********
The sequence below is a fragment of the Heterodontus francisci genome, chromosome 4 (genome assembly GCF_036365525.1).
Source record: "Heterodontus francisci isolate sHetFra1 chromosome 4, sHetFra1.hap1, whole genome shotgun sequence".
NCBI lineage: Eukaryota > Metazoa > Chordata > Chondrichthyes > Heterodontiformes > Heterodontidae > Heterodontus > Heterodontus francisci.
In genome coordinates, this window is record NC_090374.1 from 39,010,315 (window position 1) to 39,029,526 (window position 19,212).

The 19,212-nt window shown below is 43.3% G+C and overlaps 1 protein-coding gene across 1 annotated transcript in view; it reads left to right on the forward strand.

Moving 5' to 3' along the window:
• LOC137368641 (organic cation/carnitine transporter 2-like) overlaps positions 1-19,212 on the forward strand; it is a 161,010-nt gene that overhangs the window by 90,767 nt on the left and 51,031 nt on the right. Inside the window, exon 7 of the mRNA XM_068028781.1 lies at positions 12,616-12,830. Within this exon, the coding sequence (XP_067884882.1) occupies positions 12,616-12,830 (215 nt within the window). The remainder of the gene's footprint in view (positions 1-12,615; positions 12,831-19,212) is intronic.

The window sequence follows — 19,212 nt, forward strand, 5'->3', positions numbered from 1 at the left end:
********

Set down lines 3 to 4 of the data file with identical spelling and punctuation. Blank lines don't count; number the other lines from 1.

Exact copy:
NCBI lineage: Eukaryota > Metazoa > Chordata > Chondrichthyes > Heterodontiformes > Heterodontidae > Heterodontus > Heterodontus francisci.
In genome coordinates, this window is record NC_090374.1 from 39,010,315 (window position 1) to 39,029,526 (window position 19,212).